In this cluster only one project has been initiated (CEP97-5). The project has focussed on developing decision support systems for selection of control strategies against milk fever and subclinical hypocalcaemia in cattle and against Mycoplasma hyopneumoniae in pigs. The models include knowledge of the risk factors for the specific diseases and the effect on health and production. Further, the effect and cost of specific control strategies are included. The results indicate that there is sufficient documentation of the selected diseases for the models to become operational. The economic effect of applying different control strategies is highly dependent of the individual herd, and it is therefore very important that herd specific data are used in the models. The models may in some herds indicate that it is not economically beneficial to introduce a control strategy. This may be disappointing from the view of the advisor. However, in these situations, the models can be used to put a price on welfare.

Characteristics of the interdisciplinary research projects

The research projects are characterised by the participation of several research disciplines. All 16 projects have more than one participating institution, and 11 of the projects have at least 3 participating institutions. In 15 of the projects there is participation of the livestock industry. The problem oriented research areas and research disciplines included in each project are listed in Table 2. Thus, the individual project participants have used time and effort to understand each own contribution in a larger context. Apart from covering different disciplines the projects also often include different problem oriented areas and often include aspects of both production and health.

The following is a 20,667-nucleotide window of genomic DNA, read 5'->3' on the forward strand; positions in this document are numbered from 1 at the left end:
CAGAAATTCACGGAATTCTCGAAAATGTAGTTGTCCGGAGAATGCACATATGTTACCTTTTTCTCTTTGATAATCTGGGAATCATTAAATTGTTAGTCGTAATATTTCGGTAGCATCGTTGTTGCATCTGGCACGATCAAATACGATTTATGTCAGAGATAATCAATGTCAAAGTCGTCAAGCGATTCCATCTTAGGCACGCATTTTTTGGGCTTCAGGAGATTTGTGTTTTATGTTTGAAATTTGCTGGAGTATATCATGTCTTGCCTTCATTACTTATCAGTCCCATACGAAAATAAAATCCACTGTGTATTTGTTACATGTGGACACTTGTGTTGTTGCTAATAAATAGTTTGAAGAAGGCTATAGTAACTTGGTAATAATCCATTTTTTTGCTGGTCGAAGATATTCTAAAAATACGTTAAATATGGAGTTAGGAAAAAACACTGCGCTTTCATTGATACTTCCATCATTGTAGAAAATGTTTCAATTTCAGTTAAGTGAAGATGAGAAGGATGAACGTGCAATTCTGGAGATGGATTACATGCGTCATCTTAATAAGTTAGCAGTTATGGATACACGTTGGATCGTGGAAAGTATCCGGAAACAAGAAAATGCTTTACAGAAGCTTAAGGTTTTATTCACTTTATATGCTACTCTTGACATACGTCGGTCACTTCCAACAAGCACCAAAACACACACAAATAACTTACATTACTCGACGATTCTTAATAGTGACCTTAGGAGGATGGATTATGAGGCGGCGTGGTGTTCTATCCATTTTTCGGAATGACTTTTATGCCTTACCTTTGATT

Table 2

Research areas and research disciplines in CEPROS projects

Project No.

Title keyword (Research cluster)

Research areas

Research disciplines


Calcium (B)

Basic mechanisms; Surveillance; Prophylaxis;

Physiology; Nutrition; Medicine;


Genetics 1 (B)

Basic mechanisms; Surveillance; Prophylaxis;

Genetics; Immunology; Clinical diagnostics; Biometry


Multi-site (A)

Risk factors; Welfare indicators; Surveillance; Control; Production system;

Microbiology; Clinical, serological, pathological diagnosis; Behaviour; Production; Epidemiology;


Health economy (C)

Risk factor; Production system; Prophylaxis, control;

Medicine; Production; Epidemiology; Modelling; Economics;



Basic mechanisms; Prophylaxis, control;

Virology; Immunology; Pathology; Molecular biology; (Epidemiology)


Mycoplasma Hyosyn. (B)

Basic mechanisms; Surveillance; Prophylaxis; Control

Microbiology; Immunology; Pathology (Epidemiology)


Poultry immunity (B)

Basic mechanisms; Surveillance; Risk factors; Prophylaxis

Genetics; Immunology; Microbiology;



Basic mechanisms; Prophylaxis, control;

Virology; Molecular biology; Immunology


Genetics 2 (B)

Basic mechanisms; Surveillance; Prophylaxis;

Genetics; Immunology; Clinical diagnosis; Biometry


Mastitis (A)

Risk factors; Production system Objective measurements Surveillance; Control

Microbiology; Clinical diagnostics; Medicine; Epidemiology


Mink (A)

Objective measurements; Production system Surveillance; Control

Microbiology; Pathology; Clinical diagnostics; Ethology; Medicine; Production; Epidemiology


Health, pigs (A)

Risk factors; Production system Objective measurements Surveillance

Microbiology; Clinical diagnostics; Medicine; Epidemiology


Farrowing environment (A)

Basic mechanisms; Risk factors; Production system

Endocrinology; Immunology; Microbiology; Ethology; Reproduction


E. coli, Poultry (A)

Basic mechanisms; Risk factors; Production system; Surveillance

Microbiology; Medicine; Epidemiology


Flock size (A)

Objective measurements; production system;

Microbiology; immunology; Ethology; Production


Airborne transm. (A)

Risk factors; Production system

Microbiology; Air Physics; Meteorology; Agricultural engineering;

The integration process can be viewed both within and between research projects. In the following some general trends supplemented with a few examples will be given.

Integration within research projects